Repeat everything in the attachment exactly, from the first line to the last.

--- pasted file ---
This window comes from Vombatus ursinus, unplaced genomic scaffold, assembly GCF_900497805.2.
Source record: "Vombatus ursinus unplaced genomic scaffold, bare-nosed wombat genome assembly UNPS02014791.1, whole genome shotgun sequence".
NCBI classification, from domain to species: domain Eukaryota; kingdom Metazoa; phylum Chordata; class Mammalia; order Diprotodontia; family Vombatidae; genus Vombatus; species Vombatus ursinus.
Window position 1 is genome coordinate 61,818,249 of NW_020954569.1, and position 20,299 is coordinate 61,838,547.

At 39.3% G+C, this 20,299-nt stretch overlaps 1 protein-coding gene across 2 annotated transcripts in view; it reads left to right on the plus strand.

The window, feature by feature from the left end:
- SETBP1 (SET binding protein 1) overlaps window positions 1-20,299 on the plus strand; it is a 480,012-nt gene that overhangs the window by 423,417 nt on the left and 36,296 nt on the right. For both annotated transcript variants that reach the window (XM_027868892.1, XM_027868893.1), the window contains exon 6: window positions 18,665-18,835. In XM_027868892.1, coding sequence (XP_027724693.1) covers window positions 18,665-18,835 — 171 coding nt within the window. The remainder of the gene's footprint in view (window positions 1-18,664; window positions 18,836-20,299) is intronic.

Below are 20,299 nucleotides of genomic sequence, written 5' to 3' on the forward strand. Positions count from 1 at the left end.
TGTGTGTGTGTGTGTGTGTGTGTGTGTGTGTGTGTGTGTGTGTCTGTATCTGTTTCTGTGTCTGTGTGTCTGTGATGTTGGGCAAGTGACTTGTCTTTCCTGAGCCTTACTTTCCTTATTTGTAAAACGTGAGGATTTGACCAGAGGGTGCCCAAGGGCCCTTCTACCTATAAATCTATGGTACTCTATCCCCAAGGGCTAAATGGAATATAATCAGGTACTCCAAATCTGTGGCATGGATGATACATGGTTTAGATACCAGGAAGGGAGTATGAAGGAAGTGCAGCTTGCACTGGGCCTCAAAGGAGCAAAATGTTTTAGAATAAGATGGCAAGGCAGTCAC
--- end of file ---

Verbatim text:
This window comes from Vombatus ursinus, unplaced genomic scaffold, assembly GCF_900497805.2.
Source record: "Vombatus ursinus unplaced genomic scaffold, bare-nosed wombat genome assembly UNPS02014791.1, whole genome shotgun sequence".
NCBI classification, from domain to species: domain Eukaryota; kingdom Metazoa; phylum Chordata; class Mammalia; order Diprotodontia; family Vombatidae; genus Vombatus; species Vombatus ursinus.
Window position 1 is genome coordinate 61,818,249 of NW_020954569.1, and position 20,299 is coordinate 61,838,547.

At 39.3% G+C, this 20,299-nt stretch overlaps 1 protein-coding gene across 2 annotated transcripts in view; it reads left to right on the plus strand.

The window, feature by feature from the left end:
- SETBP1 (SET binding protein 1) overlaps window positions 1-20,299 on the plus strand; it is a 480,012-nt gene that overhangs the window by 423,417 nt on the left and 36,296 nt on the right. For both annotated transcript variants that reach the window (XM_027868892.1, XM_027868893.1), the window contains exon 6: window positions 18,665-18,835. In XM_027868892.1, coding sequence (XP_027724693.1) covers window positions 18,665-18,835 — 171 coding nt within the window. The remainder of the gene's footprint in view (window positions 1-18,664; window positions 18,836-20,299) is intronic.

Below are 20,299 nucleotides of genomic sequence, written 5' to 3' on the forward strand. Positions count from 1 at the left end.
TGTGTGTGTGTGTGTGTGTGTGTGTGTGTGTGTGTGTGTGTGTCTGTATCTGTTTCTGTGTCTGTGTGTCTGTGATGTTGGGCAAGTGACTTGTCTTTCCTGAGCCTTACTTTCCTTATTTGTAAAACGTGAGGATTTGACCAGAGGGTGCCCAAGGGCCCTTCTACCTATAAATCTATGGTACTCTATCCCCAAGGGCTAAATGGAATATAATCAGGTACTCCAAATCTGTGGCATGGATGATACATGGTTTAGATACCAGGAAGGGAGTATGAAGGAAGTGCAGCTTGCACTGGGCCTCAAAGGAGCAAAATGTTTTAGAATAAGATGGCAAGGCAGTCAC